Robots Resources for the Masses.

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Thursday, October 09, 2003

Gizmo :: Adult-sized, His and Hers home robots

Looking for some entertaining, hassle free housemates whose personality you can program yourself? These interactive, remote controlled, multifunctional robots were designed and built by International Robotics and feature on-board computers that can be fully programmed for communication or automated 'performance' sequences.
The adult-sized pair are part of the 2003 Christmas Book from Dallas based specialty retailer Neiman Marcus.
The 'His' Robot is designed to respond empathetically to humans and features programmable technology that will help him evolve his personality to suit your preferences and input.
The 'Her' Robot has a multicolour moving message display that can be re-programmed from a laptop.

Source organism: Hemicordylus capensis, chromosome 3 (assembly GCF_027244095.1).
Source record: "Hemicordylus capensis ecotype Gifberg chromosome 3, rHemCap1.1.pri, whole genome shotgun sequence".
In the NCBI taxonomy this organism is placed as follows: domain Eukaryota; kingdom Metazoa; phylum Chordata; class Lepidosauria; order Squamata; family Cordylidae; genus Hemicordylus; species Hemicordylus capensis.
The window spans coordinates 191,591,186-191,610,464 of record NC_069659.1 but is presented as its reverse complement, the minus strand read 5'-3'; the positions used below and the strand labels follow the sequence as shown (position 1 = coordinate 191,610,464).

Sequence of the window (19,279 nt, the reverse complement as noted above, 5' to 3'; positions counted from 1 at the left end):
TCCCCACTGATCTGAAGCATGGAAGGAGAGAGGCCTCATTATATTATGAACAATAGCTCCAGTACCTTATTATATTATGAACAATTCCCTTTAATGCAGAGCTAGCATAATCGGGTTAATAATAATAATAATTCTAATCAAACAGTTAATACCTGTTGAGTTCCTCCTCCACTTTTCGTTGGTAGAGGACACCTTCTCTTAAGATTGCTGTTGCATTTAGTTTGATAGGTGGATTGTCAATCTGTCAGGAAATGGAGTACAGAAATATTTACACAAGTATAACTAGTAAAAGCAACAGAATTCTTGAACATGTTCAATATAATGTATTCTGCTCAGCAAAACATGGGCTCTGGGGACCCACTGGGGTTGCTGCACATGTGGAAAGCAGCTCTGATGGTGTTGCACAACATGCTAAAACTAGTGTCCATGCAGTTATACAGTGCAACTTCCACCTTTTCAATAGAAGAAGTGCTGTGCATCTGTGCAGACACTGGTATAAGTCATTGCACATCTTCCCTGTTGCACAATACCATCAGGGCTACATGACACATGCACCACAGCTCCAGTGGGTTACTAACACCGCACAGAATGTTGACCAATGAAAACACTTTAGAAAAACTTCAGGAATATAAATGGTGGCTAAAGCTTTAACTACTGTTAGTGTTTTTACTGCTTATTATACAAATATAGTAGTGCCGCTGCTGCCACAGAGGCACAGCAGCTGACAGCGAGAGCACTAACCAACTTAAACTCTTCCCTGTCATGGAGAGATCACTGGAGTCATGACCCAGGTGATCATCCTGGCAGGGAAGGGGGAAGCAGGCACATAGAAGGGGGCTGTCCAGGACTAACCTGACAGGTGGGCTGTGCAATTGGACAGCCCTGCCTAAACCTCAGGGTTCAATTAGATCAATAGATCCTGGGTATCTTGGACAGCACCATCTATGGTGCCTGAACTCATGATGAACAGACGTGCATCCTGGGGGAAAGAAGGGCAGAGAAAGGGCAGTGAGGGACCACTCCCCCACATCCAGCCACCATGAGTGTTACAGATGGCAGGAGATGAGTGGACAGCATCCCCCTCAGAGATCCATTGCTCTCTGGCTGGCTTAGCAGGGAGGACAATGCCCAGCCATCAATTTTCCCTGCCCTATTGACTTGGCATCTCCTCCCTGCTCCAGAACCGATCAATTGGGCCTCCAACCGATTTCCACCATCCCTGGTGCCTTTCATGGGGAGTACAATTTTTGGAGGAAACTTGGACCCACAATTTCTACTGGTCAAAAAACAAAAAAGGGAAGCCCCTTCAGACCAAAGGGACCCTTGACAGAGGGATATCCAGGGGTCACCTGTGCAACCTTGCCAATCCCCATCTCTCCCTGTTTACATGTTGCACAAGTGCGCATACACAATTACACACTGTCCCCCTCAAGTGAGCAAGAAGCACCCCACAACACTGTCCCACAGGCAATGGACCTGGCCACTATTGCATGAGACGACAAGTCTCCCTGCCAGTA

Monday, October 06, 2003

Animalistic robots ready to unleash
by Chris Walz
Pentagram staff writer

Photo by Robbin Cresswell
Chris Prahacs walks a Robotic Hexapod, a biologically inspired robot with six rotating legs, over a pile of rocks during the Lackland Force Protection Battlelab Exposition last month at Southwest Research Institute in San Antonio. The 30-pound roach-like robot also swims.

(This is the final installment of a three part series examining how animal and insect research is helping to protect humans.)
Defense Advanced Research Project Agency researchers have studied many animal characteristics over the years. Scientists have longed to better understand how nocturnal animals function and whether the capabilities certain species possess might have practical applications for the military.
For example, the agency is intrigued by a dolphin's ability to sleep portions of its brain, while other parts remain awake to keep it from drowning. Military officials have a constant eye on the research in hopes of applying this technique in some capacity to soldiers. Battlefield fatigue has become and will continue to be major military obstacle in war.
The agency has also looked into the unique characteristics of animals and insects other than dolphins. Researchers want to better understand how certain species can walk on walls, traverse rocky terrain and even slither.